As Gravity is currently in private beta, you need to be invited before you sign up.  I still have five invites left if you’d like to give Gravity a try.  The first five people who ask for an invite on this post can have them.

Your opinion:

Do you agree or disagree that Gravity could be bigger than Twitter, if marketed to the Twitter Quitters?  Have you used Gravity yet?  Do you like it or not?

Let me know your comments.

[All images copyright to Gravity and used here for illustration purposes.]

Comments

  1. I’ll have an invite Carly! Thx!

  2. I'll have an invite Carly! Thx!

  3. Yeah, sure I’ll send an invite, it’ll be later on, after work!

    Quoting Disqus :

  4. Your post is actually the first I've heard of Gravity. I read the info about it on their site, and it actually sounds pretty interesting…especially the emphasis on real conversation (a welcome contrast to the content on Twitter). I'd like an invite if you still got some. :)

  5. Your post is actually the first I've heard of Gravity. I read the info about it on their site, and it actually sounds pretty interesting…especially the emphasis on real conversation (a welcome contrast to the content on Twitter). I'd like an invite if you still got some. :)

  6. Yeah, sure I'll send an invite, it'll be later on, after work!

    Quoting Disqus <>:

  7. Hi Pinksy, I’ll gladly send you an invite but I don’t have your email address – it’s not included in your comment (In the admin, it says ‘not available.’)

    If you’d like the invite, just email me – address is me(@)supercarly.co.uk

  8. hahaha, no I meant you can choose which worlds you’d like to ‘orbit.’ Though drum up enough support and they might approve you a ‘Darren world!’

  9. I've now sent the invite. I accidentally invited you to advertising world, meant to click SEO world. Never mind – you can choose yourself anyway.

  10. I've now sent the invite. I accidentally invited you to advertising world, meant to click SEO world. Never mind – you can choose yourself anyway.

  11. Hi Pinksy, I'll gladly send you an invite but I don't have your email address – it's not included in your comment (In the admin, it says 'not available.')

    If you'd like the invite, just email me – address is me(@)supercarly.co.uk

  12. Choose myself…as in…Darren World? 😉

    Thanks for the invite.

  13. Choose myself…as in…Darren World? 😉

    Thanks for the invite.

  14. hahaha, no I meant you can choose which worlds you'd like to 'orbit.' Though drum up enough support and they might approve you a 'Darren world!'

  15. What you don't realize is that the 2 services are entirely different. Twitter is a micro-blogging service thats aimed at people wanting to share what they're doing in a minimal form. Gravity is a fancy forum in which people that have the same interests can communicate. Why you're comparing the two and saying “Could Gravity be bigger than Twitter?” is beyond me, because they are in no way similar.

  16. What you don't realize is that the 2 services are entirely different. Twitter is a micro-blogging service thats aimed at people wanting to share what they're doing in a minimal form. Gravity is a fancy forum in which people that have the same interests can communicate. Why you're comparing the two and saying “Could Gravity be bigger than Twitter?” is beyond me, because they are in no way similar.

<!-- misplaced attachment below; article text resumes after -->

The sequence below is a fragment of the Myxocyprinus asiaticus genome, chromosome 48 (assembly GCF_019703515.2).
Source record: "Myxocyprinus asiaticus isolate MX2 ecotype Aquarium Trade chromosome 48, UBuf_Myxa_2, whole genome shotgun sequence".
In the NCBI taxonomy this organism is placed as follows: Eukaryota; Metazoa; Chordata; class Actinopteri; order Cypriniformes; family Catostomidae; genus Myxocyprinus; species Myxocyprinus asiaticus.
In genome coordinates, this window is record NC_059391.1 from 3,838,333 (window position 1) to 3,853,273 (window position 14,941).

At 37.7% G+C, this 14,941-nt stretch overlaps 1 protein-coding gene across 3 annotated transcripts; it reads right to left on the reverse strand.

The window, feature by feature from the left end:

17. I'm comparing them because they're both social platforms, where people connect with others.

    Gravity may be a 'conversation engine' and Twitter a 'microblogging service' but in my view Gravity will pick up all of those Twitter Quitters who sign up, think 'what the hell is the point of this?' and leave Twitter.

    That's probably because those people don't want to microblog and they're not sure how to converse (The Twitterverse is very large – where do you start?)

    Additionally, I see FAR more people using Twitter to crowdsource and converse than to update me with 'what they're doing.' I do think it will only be a matter of time until Gravity add a status updating and direct messaging option, which then I feel will eradicate my need for Twitter (this is assuming all of my current Twitter friends were on Gravity.)

    Thanks for your comment!

  18. I'm comparing them because they're both social platforms, where people connect with others.

    Gravity may be a 'conversation engine' and Twitter a 'microblogging service' but in my view Gravity will pick up all of those Twitter Quitters who sign up, think 'what the hell is the point of this?' and leave Twitter.

    That's probably because those people don't want to microblog and they're not sure how to converse (The Twitterverse is very large – where do you start?)

    Additionally, I see FAR more people using Twitter to crowdsource and converse than to update me with 'what they're doing.' I do think it will only be a matter of time until Gravity add a status updating and direct messaging option, which then I feel will eradicate my need for Twitter (this is assuming all of my current Twitter friends were on Gravity.)

    Thanks for your comment!